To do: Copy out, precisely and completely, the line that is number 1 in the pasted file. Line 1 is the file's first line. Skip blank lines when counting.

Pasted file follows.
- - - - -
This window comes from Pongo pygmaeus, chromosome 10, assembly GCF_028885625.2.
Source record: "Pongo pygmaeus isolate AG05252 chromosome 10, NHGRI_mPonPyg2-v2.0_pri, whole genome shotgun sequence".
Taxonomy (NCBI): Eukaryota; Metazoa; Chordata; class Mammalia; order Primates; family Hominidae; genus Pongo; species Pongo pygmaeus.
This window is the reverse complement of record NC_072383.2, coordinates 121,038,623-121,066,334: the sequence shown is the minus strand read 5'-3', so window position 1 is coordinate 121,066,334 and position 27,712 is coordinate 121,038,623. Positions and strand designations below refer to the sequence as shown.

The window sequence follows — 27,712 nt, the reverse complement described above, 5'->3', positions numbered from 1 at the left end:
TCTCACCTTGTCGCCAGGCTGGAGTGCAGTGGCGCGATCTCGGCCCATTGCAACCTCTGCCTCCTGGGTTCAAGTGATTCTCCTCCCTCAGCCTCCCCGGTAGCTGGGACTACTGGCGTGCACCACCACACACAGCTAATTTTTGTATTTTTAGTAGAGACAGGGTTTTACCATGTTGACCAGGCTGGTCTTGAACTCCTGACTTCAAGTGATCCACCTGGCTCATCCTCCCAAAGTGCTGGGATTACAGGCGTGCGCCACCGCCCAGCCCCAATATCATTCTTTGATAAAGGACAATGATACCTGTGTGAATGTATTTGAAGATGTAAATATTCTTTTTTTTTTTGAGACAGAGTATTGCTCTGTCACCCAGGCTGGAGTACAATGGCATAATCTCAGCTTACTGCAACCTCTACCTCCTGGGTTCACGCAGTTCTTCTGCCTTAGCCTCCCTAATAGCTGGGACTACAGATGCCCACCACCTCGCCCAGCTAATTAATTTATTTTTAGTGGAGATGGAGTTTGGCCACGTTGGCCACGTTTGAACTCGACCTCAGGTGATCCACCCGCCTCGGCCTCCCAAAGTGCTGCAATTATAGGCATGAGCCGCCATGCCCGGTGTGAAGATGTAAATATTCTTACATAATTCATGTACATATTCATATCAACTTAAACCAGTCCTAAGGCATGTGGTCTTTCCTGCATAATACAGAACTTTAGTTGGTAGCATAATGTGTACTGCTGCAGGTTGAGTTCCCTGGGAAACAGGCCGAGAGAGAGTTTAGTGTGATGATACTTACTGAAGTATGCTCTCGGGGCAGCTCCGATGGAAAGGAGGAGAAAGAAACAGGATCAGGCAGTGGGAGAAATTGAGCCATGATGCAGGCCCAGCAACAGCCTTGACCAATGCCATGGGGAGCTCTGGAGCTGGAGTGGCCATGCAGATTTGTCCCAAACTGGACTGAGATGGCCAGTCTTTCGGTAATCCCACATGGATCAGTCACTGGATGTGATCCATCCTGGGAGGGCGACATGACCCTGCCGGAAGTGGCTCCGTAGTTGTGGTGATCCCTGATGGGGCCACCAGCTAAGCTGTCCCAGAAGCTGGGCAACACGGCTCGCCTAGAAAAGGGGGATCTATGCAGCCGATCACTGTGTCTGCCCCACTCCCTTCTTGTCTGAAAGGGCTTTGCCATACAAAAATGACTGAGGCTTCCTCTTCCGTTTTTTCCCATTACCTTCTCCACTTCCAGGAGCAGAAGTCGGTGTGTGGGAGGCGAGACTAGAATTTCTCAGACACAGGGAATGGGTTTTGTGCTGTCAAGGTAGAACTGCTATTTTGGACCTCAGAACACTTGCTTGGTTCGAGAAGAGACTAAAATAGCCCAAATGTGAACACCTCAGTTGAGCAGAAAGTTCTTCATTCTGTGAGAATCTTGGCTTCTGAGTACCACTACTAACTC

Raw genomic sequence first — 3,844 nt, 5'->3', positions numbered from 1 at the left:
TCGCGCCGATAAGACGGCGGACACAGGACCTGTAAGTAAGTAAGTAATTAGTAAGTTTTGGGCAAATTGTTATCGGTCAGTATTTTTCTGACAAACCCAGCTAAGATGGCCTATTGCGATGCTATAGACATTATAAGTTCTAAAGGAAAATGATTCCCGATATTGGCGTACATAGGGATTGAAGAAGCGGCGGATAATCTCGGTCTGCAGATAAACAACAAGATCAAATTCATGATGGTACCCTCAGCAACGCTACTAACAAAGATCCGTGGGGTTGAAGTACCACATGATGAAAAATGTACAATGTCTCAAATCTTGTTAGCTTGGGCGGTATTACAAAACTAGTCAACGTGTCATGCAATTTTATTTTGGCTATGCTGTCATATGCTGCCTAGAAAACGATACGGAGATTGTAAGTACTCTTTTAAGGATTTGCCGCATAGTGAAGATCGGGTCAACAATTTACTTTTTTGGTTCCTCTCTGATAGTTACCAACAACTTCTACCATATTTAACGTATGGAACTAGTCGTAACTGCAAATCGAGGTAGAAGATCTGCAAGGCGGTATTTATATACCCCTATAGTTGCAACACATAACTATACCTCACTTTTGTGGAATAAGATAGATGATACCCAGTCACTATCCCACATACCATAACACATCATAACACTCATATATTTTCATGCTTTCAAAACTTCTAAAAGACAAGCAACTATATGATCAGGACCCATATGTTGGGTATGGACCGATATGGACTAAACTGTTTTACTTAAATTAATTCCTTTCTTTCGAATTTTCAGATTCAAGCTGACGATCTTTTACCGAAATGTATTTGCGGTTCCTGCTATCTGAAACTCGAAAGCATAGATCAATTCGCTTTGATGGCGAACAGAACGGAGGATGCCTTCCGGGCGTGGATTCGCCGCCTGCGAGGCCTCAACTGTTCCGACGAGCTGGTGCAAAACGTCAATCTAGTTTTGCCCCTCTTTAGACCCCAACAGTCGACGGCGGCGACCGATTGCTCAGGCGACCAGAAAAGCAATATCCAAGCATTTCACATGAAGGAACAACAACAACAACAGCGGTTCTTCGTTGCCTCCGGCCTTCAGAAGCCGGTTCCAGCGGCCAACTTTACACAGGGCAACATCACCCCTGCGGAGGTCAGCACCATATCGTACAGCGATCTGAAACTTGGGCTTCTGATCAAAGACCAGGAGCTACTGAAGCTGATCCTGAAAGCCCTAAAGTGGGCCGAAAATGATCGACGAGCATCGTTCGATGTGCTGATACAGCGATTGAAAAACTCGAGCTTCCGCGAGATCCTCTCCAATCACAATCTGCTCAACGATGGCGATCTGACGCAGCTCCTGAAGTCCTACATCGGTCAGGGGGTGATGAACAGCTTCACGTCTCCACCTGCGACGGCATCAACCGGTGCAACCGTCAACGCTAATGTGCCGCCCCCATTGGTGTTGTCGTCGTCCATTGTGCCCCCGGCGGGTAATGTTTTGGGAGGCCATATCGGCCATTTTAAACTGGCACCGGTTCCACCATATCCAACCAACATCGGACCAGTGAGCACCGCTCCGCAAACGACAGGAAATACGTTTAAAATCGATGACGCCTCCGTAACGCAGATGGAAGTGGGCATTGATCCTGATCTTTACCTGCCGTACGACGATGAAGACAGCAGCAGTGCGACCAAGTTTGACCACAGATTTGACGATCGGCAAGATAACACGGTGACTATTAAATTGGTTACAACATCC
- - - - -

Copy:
This window comes from Pongo pygmaeus, chromosome 10, assembly GCF_028885625.2.